Plaza de la Cubanidad uses Spanish wordplay by combining the two words “Cuban” and “comunidad” (which means community) to come to “Cubanidad”. La Plaza de la Cubanidad stands at the center of Little Havana greeting all the visitors and residents who pass the intersection on West Flagler Street and NW 17th AVE. The landmark is symbolic to Cuban culture because it acts as small centre and memorial to remember and recognize Cuban refugees who died trying to escape their homeland. The small mural reminds us how fortunate we, Americans, are to live freely in a country and leave at free will without risk of being killed.    

Green

Bay of Pigs Memorial Park:

The Bay of Pigs Memorial Park was created to recognized the brave soldiers that died during the Bay of Pigs invasion. The Bay of Pigs invasion occurred because the United States wanted to help Cuban exiles overthrow Fidel Castro’s regime. The Cubans who opposed Fidel Castro’s revolution were trying attempting to take back Cuba from the hands of their oppressor. Many young men lost their lives or were imprisoned from the invasion. Since the invasion was hosted by the United States in collaboration with Cuba, Little Havana decided to create a monument to commemorate the brave efforts from the valiant soldiers.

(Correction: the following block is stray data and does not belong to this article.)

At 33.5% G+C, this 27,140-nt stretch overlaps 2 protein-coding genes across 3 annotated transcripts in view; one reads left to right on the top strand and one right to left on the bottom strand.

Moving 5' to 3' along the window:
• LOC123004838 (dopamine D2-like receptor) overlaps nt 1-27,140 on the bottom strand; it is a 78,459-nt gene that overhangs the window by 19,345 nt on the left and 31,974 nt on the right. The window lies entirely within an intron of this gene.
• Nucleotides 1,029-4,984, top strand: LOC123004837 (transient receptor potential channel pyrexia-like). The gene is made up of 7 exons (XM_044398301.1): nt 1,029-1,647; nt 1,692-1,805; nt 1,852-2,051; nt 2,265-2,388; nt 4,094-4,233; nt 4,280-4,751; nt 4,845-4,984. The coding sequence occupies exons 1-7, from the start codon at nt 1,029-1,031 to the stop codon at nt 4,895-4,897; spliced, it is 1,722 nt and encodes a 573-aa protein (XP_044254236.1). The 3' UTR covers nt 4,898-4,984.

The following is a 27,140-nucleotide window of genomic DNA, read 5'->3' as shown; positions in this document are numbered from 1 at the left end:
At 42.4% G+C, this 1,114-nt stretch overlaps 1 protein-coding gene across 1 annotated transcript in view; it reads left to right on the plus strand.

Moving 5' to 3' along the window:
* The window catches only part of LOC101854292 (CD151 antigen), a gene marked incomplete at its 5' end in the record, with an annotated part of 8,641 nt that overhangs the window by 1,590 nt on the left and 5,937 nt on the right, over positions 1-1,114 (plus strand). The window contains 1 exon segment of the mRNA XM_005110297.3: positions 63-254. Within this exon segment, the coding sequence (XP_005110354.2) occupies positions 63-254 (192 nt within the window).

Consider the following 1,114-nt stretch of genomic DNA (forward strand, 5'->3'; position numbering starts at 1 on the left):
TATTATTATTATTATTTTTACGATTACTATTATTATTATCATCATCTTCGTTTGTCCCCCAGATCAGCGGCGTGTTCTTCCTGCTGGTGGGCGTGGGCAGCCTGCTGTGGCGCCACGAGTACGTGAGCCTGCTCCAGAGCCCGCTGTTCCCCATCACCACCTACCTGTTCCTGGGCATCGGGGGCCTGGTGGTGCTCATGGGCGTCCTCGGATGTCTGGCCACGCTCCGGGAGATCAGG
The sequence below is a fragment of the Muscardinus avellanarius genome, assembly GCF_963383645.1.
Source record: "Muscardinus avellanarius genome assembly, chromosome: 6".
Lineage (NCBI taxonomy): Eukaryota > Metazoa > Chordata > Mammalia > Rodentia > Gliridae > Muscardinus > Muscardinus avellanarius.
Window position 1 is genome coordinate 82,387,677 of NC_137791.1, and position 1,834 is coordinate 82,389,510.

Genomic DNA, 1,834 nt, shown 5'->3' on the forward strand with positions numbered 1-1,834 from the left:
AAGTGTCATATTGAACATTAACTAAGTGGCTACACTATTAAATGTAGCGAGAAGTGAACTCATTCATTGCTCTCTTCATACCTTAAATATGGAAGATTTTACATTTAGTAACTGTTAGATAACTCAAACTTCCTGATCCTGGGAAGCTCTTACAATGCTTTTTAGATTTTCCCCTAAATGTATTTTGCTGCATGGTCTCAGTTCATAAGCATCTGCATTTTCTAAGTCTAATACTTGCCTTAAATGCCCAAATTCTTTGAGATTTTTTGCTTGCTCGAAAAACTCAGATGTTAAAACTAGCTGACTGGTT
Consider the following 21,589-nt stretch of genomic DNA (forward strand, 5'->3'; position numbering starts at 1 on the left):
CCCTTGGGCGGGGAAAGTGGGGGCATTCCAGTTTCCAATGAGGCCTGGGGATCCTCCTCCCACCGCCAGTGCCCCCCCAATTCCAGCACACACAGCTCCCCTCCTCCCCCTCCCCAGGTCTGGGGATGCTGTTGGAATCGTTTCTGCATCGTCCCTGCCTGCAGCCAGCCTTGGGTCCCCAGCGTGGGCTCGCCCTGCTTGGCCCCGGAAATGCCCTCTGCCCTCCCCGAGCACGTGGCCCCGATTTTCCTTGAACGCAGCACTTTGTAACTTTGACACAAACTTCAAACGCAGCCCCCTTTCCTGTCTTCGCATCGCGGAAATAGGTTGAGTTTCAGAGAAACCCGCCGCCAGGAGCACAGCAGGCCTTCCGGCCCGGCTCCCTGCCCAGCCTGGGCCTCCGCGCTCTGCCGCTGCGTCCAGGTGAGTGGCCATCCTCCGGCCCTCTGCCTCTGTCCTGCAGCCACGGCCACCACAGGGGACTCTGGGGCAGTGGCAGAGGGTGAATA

The Kapok tree that is depicted in the fourth picture, is very important to the park because to the Afro-Cuban culture, the tree is considered as sacred. The tree is considered sacred because it was said that they housed the spirts of their ancestors. The kapok tree is used an alter for the Santeria belief. The Santeria believers will use the tree to offer fruits and other items to the gods.

Photo taken by Esmeralda Iyescas of the Domino Park walkway in Little Havana/ CC BY 4.0

Domino Park or Maximo Gomez Park is located in the center of the 8th street strip in Little Havana. It was constructed in 1976 and has thrived since its opening. The park is primarily occupied as a social spot for retired Cuban locals to socialize and talk about politics while they play dominoes with a cafecito on the side. Domino park is unfortunately closed to the current pandemic but otherwise, this area would be filled from dawn until dusk.